Halloween is over for another year, but it is not quite as it used to be. This year, Disney’s Moana, an animated film about the adventures of a Polynesian girl, has been used by social justice warriors (SJWs) to highlight the issue of “cultural appropriation”, meaning that non-Polynesian fans of the film were out of luck if they wanted to dress up as their hero while avoiding being labelled as racist.
And a Polynesian girl is not the only costume considered off limits: an article which appeared on CNN’s website this week is a good example of how wide the net of cultural appropriation has been cast, and how easy it is to offend the hyper-sensitive left, listing as it does a number of costume choices which we are supposed to avoid for fear of treading on the toes of the SJW brigade.
According to the article, Blackface is considered “overtly offensive”, which is no surprise. In Britain anno 2017, if you black up your face you can be prosecuted for a hate crime. Leaving aside the absurdity of criminalising fancy dress, there are of course historical connotations to blacking up which are certainly racist in nature – but the social justice movement takes tings much further: they deny any allowance for seeing things in context. It follows that the act of painting your face dark is inherently racist, even if you are just a 10-year old white kid dressing up as Jay-Z for Halloween.
The author then goes on to identify “terrorist costumes and Native American headdresses” as obvious “bad ideas” for dressing up. Terrorists are certainly not nice guys, but neither were pirates or Vikings – are they off limits too? Then there are Native Americans. I suspect many kids are fascinated with the American Indians and their culture (I know I was) and root for them when watching old-fashioned westerns. How sensitive do you need to be to get offended by an 8-year old dressing up as his heroes? Put a feather in your hair and you are a racist? How about seeing it for what it is: an accolade, a celebration of someone else’s culture. What on earth is the problem? And it gets worse. Next up is men dressing up in “adult granny” costumes. Good old-fashioned fun? Not according to the SJWs. Citing Good Housekeeping, the article calls such costumes “transphobic”. Apparently, Walmart removed them from sale. Many a great comic is spinning in his grave.
The question, of course, is why Halloween (and fancy dress in general) has all of a sudden become politicized? This is the explanation we are offered:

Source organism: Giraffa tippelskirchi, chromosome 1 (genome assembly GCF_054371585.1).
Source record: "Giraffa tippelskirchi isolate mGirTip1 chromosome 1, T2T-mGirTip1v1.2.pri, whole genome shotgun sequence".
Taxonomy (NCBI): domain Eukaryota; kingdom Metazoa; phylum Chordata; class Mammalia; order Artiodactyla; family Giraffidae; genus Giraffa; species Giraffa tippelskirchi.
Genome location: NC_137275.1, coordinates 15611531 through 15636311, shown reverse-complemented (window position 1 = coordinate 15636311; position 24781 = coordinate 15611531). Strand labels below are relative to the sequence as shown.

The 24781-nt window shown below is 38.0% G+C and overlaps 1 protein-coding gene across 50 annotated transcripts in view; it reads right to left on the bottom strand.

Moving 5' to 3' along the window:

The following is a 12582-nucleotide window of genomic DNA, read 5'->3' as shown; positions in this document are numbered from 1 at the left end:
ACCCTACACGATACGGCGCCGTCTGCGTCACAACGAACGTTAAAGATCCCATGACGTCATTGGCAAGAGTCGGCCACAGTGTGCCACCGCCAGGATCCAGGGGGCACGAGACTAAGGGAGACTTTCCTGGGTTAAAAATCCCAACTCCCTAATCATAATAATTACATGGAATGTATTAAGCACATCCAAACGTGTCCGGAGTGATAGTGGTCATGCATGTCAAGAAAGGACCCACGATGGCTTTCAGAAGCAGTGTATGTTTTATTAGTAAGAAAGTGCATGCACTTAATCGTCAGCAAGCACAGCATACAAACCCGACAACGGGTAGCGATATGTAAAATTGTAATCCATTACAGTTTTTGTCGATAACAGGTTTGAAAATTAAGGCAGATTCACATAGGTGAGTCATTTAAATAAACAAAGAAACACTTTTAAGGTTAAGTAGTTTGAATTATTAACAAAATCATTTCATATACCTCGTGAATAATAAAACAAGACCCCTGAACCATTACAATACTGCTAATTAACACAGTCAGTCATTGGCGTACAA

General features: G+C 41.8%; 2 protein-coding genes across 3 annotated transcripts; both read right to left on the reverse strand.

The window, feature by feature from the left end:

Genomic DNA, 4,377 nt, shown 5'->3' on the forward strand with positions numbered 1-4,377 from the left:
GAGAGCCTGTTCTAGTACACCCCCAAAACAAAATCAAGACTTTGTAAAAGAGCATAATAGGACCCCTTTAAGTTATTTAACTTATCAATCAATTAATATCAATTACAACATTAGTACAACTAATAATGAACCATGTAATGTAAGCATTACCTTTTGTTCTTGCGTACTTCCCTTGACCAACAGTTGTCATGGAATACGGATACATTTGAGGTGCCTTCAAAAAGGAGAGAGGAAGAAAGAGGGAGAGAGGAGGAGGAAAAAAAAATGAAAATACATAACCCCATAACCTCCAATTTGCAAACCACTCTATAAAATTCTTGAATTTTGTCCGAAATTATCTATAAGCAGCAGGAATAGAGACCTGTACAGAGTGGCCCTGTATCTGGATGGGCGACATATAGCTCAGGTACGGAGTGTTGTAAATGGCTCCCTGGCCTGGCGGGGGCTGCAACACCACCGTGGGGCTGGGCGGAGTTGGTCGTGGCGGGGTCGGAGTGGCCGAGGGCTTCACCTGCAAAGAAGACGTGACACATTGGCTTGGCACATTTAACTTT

In March, Kimberly Griffin, an education professor at the University of Maryland at College Park told Inside Higher Ed that students of color may feel more sensitive to or threatened by appropriations of culture as the climate of hate and social justice changes around them.
“While they have long experienced marginalization, Latino, black and Native American students are living in campus communities that are perhaps more openly hostile than they once were,” she said. “They are also managing and navigating political rhetoric and policies that are often at best marginalizing, and at worst, racist.”
What an earth is Ms. Griffin talking about? Is she seriously claiming that universities are more hostile to minorities than in decades past? That it was easier being a black student 30 or 60 years ago? According to her University of Maryland profile page, Ms. Griffin’s research interests include “access and college experiences of Black immigrants.” She can’t have been researching very hard. And what about outside college campuses, or other minorities? Was society more welcoming of transsexuals in the 1980ies? The only reason why people could even dream up such preposterous ideas is the politization of “social justice”, which is responsible for coming up with the concept of “cultural appropriation” in the first place. It is an invented transgression which is really just an excuse for being offended; an invitation to see injustice where none exists and a complete lack of placing things and actions in context.
The rampant SJW agenda is forcing us to see innocent deeds as politically motivated. It is forcing pre-teen kids to relate to whether they are white or black, when all they want to do is have fun with their friends. Do we really need to explain to a white kid why his black friend can be Usher, but he can’t be Jay-Z? The left sees actions which violate basic rights as being virtuous: taxation, they will argue, is not theft. On the other hand, using images or objects from other people’s culture – actions which violate no actual rights – they do see as theft, as if culture is somehow the private property of those who belong to a group which descends from whoever practiced it historically (and all of a sudden, property rights do matter to the left). To make the lack of moral consistency complete, they obviously do not extend this principle to anything from predominantly white cultures. So no, cultural appropriation is not a thing – it is an imagination; a tool for creating moral outrage and further an agenda of Cultural Marxism. Nothing else.